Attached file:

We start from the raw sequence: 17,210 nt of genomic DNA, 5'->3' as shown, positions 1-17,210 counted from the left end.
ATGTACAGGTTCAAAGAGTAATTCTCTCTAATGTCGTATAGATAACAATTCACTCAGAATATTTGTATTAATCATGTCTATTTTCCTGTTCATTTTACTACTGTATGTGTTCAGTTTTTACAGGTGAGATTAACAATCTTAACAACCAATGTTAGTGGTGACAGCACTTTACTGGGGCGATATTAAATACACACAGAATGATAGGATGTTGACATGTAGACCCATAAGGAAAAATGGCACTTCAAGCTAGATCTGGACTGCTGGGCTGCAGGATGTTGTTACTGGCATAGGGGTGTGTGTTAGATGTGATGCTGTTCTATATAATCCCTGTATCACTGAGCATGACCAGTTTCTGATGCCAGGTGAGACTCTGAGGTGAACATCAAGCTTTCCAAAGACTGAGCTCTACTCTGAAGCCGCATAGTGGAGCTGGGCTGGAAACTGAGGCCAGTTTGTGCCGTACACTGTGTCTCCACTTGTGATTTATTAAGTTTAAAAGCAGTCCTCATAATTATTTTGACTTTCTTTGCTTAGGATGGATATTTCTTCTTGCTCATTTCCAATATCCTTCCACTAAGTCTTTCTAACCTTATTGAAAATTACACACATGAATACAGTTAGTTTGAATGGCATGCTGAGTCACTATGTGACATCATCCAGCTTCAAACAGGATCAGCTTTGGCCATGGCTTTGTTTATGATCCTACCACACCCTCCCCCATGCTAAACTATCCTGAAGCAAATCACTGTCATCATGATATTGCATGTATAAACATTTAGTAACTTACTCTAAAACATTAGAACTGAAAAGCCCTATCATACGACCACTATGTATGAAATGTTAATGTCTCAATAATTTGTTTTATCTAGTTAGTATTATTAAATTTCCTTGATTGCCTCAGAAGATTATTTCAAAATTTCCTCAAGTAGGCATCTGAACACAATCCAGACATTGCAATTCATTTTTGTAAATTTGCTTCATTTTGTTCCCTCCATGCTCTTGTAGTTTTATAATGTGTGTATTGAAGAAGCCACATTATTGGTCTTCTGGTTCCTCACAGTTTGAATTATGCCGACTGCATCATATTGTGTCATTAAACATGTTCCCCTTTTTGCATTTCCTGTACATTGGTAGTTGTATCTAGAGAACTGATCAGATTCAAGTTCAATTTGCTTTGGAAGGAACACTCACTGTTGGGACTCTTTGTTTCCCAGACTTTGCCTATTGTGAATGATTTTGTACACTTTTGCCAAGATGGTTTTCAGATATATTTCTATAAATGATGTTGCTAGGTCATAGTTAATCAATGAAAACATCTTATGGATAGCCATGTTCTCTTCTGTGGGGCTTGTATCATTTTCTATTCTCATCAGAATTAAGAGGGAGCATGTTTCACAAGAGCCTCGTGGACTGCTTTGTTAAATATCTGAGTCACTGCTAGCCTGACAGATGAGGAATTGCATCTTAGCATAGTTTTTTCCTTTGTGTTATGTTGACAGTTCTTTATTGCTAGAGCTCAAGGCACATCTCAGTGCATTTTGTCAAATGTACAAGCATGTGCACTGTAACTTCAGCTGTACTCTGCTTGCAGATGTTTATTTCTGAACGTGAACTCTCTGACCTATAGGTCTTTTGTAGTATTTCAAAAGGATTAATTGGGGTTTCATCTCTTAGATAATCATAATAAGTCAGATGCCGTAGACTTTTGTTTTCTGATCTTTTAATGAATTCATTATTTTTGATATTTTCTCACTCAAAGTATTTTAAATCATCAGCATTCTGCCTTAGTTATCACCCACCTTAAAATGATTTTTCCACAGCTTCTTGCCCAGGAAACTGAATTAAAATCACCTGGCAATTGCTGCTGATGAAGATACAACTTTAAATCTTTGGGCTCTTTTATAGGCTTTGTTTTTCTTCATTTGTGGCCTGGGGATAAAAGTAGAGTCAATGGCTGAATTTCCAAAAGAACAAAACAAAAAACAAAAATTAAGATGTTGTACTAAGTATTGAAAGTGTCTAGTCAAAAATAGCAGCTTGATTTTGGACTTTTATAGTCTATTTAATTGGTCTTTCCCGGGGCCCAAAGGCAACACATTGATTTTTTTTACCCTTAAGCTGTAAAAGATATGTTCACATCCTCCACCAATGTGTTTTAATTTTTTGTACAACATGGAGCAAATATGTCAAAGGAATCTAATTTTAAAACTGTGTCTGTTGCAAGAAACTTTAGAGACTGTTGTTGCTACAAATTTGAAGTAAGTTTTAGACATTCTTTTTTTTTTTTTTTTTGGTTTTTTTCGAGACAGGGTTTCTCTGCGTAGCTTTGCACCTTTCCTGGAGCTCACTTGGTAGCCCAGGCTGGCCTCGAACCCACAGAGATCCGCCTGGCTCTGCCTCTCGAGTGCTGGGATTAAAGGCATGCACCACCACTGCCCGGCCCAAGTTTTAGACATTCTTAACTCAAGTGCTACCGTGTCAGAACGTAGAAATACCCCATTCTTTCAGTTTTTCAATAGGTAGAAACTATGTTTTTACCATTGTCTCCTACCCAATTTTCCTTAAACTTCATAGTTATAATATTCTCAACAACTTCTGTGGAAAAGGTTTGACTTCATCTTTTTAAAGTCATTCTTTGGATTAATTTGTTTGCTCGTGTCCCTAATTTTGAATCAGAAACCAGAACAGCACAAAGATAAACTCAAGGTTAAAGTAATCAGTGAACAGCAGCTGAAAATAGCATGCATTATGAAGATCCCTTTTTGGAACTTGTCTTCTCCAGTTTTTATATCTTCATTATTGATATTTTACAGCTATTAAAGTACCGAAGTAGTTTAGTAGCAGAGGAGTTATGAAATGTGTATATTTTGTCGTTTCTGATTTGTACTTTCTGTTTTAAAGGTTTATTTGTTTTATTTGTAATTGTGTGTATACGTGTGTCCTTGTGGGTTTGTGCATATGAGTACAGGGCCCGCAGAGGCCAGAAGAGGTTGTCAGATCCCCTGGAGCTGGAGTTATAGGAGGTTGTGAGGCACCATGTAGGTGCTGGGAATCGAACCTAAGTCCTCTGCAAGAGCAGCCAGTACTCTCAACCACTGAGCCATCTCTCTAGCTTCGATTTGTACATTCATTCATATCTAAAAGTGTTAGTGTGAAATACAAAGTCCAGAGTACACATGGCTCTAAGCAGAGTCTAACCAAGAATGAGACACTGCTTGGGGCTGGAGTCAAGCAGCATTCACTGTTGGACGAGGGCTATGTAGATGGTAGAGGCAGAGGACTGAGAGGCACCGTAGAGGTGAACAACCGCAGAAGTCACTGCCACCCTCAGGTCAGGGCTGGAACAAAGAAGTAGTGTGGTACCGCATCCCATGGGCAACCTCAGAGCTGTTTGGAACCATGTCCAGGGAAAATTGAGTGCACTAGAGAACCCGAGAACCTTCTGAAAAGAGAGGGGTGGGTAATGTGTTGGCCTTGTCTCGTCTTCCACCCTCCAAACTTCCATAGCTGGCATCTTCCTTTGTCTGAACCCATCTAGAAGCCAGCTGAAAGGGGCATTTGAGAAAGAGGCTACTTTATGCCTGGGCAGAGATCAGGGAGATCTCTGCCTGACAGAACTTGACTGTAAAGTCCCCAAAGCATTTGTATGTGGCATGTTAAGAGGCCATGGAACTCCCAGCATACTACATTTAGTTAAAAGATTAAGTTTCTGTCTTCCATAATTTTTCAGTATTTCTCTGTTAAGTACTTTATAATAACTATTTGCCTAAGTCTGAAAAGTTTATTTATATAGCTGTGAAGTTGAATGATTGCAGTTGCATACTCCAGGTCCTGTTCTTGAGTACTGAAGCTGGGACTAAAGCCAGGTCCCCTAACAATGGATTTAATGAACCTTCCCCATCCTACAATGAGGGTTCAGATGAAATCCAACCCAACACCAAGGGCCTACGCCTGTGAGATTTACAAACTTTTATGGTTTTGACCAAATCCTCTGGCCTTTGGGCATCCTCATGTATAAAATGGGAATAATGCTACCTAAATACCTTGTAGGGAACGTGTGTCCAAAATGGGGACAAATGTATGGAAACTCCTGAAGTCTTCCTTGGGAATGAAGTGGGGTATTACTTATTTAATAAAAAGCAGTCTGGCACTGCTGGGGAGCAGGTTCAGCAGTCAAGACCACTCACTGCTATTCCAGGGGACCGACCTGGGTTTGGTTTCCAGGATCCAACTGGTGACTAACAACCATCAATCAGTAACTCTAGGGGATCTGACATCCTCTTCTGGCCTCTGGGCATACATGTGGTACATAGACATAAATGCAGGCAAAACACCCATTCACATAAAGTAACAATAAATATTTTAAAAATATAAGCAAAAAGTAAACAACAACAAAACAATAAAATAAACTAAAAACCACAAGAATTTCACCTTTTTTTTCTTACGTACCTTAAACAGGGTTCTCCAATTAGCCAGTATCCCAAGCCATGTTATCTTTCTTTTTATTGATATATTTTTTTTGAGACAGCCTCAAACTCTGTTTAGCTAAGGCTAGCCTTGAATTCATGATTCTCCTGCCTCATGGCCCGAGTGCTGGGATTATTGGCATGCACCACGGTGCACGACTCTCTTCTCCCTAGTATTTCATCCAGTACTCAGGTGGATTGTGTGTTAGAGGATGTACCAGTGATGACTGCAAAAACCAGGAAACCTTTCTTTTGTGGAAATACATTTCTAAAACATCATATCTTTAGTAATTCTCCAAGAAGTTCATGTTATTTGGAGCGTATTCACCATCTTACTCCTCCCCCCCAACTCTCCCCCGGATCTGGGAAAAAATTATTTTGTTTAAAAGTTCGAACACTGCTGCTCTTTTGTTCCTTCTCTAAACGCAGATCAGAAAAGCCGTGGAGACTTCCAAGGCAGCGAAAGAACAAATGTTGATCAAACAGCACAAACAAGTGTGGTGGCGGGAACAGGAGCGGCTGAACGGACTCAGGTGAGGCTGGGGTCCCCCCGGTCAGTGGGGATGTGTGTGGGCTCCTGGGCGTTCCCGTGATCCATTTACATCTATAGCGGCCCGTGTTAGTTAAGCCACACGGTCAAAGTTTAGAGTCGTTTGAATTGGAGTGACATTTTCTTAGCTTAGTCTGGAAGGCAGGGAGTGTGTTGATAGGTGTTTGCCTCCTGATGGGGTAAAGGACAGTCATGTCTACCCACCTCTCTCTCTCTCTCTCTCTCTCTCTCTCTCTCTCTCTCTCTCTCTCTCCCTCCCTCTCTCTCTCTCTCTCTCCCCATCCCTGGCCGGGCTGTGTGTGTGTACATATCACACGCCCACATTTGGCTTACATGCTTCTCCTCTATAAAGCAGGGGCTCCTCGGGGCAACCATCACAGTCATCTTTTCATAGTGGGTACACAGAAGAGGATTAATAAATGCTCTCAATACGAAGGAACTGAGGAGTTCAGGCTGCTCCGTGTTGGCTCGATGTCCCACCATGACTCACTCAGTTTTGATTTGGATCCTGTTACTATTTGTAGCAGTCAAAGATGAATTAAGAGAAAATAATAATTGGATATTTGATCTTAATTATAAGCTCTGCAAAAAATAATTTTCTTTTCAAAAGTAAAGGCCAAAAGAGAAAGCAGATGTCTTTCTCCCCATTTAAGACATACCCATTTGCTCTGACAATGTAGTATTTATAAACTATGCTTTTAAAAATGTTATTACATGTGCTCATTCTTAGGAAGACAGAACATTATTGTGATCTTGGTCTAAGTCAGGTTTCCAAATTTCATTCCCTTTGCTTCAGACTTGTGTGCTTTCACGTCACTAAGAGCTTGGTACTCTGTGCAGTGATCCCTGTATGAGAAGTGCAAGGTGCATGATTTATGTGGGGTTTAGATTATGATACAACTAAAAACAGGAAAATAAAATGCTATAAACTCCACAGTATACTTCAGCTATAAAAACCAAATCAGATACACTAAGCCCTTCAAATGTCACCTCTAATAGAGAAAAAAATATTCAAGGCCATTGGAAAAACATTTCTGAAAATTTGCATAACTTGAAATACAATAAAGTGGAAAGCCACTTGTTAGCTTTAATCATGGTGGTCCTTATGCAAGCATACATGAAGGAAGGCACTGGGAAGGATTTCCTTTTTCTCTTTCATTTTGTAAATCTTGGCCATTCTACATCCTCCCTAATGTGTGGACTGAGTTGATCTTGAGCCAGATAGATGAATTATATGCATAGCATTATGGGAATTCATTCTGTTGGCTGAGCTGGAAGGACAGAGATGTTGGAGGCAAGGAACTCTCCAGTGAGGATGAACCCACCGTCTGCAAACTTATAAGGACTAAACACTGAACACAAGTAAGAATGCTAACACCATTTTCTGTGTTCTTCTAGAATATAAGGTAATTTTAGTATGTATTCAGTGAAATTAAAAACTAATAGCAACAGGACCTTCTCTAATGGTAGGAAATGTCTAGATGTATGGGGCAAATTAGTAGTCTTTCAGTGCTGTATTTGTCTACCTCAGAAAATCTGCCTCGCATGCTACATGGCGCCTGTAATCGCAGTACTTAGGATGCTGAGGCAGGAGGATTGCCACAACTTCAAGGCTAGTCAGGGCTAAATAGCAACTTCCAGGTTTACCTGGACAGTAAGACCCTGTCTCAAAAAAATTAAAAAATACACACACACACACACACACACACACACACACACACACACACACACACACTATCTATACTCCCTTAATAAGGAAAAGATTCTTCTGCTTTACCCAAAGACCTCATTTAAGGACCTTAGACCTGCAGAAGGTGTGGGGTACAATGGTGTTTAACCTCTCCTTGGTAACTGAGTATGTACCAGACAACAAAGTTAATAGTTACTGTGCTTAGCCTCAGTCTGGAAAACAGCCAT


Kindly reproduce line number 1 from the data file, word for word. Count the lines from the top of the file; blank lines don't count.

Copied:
We start from the raw sequence: 17,210 nt of genomic DNA, 5'->3' as shown, positions 1-17,210 counted from the left end.